Publisher: Other Worlds Ink
In the end, Jerrith took off his shirt and wrapped his body around Cas’s gingerly. They lay together on the blanket for a long while, looking out over the lights of the valley and the spray of stars high above. The golden moon had set, and a cool breeze blew up from the Red Hills.
Cas was momentarily at peace for the first time in as long as he could remember. He’d lost track of the time he’d spent with the caravan, days that had rolled into weeks, weeks into months and more. It was close-on two years since he’d been exiled by his father, the King, from the Autumn Lands.
His back itched, but he’d learned to ignore that by now.
Jerrith seemed to notice, though. He pulled away to stare at Cas’s back, his warm hand feeling the nubs there. “What are these?” he asked, and Cas felt a shiver of pleasure go through him at the man’s warm touch.READ MORE
“That’s where my wings used to be,” he said softly, and squeezed his eyes shut. The darkness swelled in his chest again and threatened to overwhelm him. He could still feel the pain from when they had been cut off, at the order of his father. <em>That</em> he remembered. He pushed the darkness back down, and glimpsed something, almost lost in the pain. A strange wisp of a memory of his wings being removed, not cut off, crossed his mind. He shook his head to clear it and turned to look at Jerrith, sitting up behind him.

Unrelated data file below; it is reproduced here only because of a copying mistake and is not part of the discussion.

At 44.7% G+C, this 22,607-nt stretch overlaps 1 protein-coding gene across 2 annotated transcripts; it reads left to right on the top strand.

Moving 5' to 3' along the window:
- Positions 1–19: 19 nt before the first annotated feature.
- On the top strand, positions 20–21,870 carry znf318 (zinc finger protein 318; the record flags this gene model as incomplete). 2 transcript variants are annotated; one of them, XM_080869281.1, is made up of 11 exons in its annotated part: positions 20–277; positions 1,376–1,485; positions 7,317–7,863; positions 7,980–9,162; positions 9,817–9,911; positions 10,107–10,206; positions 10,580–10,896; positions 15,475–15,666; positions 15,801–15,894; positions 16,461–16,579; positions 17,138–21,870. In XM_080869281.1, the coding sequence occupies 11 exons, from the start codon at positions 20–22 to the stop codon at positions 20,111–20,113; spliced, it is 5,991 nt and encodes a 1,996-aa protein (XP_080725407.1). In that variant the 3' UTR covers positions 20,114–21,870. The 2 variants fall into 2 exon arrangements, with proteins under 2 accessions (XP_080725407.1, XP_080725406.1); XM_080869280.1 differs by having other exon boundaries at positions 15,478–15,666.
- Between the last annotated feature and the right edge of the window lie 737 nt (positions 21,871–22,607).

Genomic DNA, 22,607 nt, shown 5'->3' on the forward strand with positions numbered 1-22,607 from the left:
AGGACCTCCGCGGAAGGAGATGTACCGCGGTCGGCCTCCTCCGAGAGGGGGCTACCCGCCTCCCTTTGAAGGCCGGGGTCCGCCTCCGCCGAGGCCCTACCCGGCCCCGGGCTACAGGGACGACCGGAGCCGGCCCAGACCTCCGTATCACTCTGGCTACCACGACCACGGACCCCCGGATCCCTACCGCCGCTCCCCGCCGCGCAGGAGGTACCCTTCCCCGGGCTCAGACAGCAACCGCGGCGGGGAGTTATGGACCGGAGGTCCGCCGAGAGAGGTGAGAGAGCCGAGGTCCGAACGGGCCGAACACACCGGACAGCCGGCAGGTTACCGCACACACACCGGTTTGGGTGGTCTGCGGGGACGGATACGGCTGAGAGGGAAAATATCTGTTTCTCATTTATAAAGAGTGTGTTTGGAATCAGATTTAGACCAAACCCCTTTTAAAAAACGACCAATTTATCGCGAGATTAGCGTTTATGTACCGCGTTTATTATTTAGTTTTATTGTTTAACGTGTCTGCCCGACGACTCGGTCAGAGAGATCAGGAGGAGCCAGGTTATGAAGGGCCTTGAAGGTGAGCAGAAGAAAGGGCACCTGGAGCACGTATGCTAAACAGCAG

Jerrith’s face was drawn tight in a mixture of confusion and concern. “Wings?” he said, his brow furrowed. “You had wings?”
Cas nodded, sitting up. He was totally at ease with Jerrith, as if they had known each other forever, even though they’d only met hours before. It was a strange but pleasant feeling. “All of the Nevris are born with wings. You didn’t know?” There was something wrong with that statement, but he couldn’t quite put his finger on it.COLLAPSE
The world building was well done, enough clear descriptions to allow my imagination to fill any gaps, and the science fiction elements were kept relatively clean and simple, which worked well in terms of ease of reading, and not to give anything away, but I did not see the story ending like it did, although once the final act had been played out, it made perfect sense, and I commend Coatsworth for that “wow” moment.
I really enjoyed Bastian’s narration of the story, how he brought such life to the characters as they undertook their forced journey back to The Autumn Lands. The characterization were distinctive and consistent, Bastian voice was, in my opinion, a great choices, as one of my pet peeves is when the narrator does not match the characters in therms of age / tone. On the technical side, I was pleased with the consistent and appropriate pace and clear diction, which made the story a pleasure to listen to.
I will definitely re-listen to The Autumn Lands and will search out more books by Coatsworth.